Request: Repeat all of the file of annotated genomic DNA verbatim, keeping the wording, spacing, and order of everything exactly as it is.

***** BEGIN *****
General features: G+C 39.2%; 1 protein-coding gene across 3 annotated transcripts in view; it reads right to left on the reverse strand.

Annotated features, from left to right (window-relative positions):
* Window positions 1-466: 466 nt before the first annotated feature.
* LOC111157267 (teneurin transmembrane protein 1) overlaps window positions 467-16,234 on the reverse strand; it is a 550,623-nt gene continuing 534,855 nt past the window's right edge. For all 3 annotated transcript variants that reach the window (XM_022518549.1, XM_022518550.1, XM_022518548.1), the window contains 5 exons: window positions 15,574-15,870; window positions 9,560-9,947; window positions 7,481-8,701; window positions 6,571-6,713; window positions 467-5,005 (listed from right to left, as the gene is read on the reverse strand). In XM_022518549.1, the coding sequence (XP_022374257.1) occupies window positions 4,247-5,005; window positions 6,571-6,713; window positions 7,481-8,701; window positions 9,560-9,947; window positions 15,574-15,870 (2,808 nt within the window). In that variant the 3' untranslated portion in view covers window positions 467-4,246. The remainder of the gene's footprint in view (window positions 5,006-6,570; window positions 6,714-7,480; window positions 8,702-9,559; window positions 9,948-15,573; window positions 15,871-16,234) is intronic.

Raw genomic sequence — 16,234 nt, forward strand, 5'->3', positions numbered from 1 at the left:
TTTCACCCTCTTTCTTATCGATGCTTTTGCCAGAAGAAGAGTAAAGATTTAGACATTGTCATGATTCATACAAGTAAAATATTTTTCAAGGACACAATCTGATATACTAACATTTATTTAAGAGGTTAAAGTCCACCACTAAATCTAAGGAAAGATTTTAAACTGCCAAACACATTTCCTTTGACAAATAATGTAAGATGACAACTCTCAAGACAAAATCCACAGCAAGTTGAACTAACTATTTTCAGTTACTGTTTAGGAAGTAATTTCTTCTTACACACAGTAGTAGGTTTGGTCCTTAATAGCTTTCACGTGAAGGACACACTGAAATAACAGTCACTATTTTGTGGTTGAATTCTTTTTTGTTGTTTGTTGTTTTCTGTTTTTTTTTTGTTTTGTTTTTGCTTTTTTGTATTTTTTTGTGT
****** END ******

General features: G+C 39.2%; 1 protein-coding gene across 3 annotated transcripts in view; it reads right to left on the reverse strand.

Annotated features, from left to right (window-relative positions):
* Window positions 1-466: 466 nt before the first annotated feature.
* LOC111157267 (teneurin transmembrane protein 1) overlaps window positions 467-16,234 on the reverse strand; it is a 550,623-nt gene continuing 534,855 nt past the window's right edge. For all 3 annotated transcript variants that reach the window (XM_022518549.1, XM_022518550.1, XM_022518548.1), the window contains 5 exons: window positions 15,574-15,870; window positions 9,560-9,947; window positions 7,481-8,701; window positions 6,571-6,713; window positions 467-5,005 (listed from right to left, as the gene is read on the reverse strand). In XM_022518549.1, the coding sequence (XP_022374257.1) occupies window positions 4,247-5,005; window positions 6,571-6,713; window positions 7,481-8,701; window positions 9,560-9,947; window positions 15,574-15,870 (2,808 nt within the window). In that variant the 3' untranslated portion in view covers window positions 467-4,246. The remainder of the gene's footprint in view (window positions 5,006-6,570; window positions 6,714-7,480; window positions 8,702-9,559; window positions 9,948-15,573; window positions 15,871-16,234) is intronic.

Raw genomic sequence — 16,234 nt, forward strand, 5'->3', positions numbered from 1 at the left:
TTTCACCCTCTTTCTTATCGATGCTTTTGCCAGAAGAAGAGTAAAGATTTAGACATTGTCATGATTCATACAAGTAAAATATTTTTCAAGGACACAATCTGATATACTAACATTTATTTAAGAGGTTAAAGTCCACCACTAAATCTAAGGAAAGATTTTAAACTGCCAAACACATTTCCTTTGACAAATAATGTAAGATGACAACTCTCAAGACAAAATCCACAGCAAGTTGAACTAACTATTTTCAGTTACTGTTTAGGAAGTAATTTCTTCTTACACACAGTAGTAGGTTTGGTCCTTAATAGCTTTCACGTGAAGGACACACTGAAATAACAGTCACTATTTTGTGGTTGAATTCTTTTTTGTTGTTTGTTGTTTTCTGTTTTTTTTTTGTTTTGTTTTTGCTTTTTTGTATTTTTTTGTGT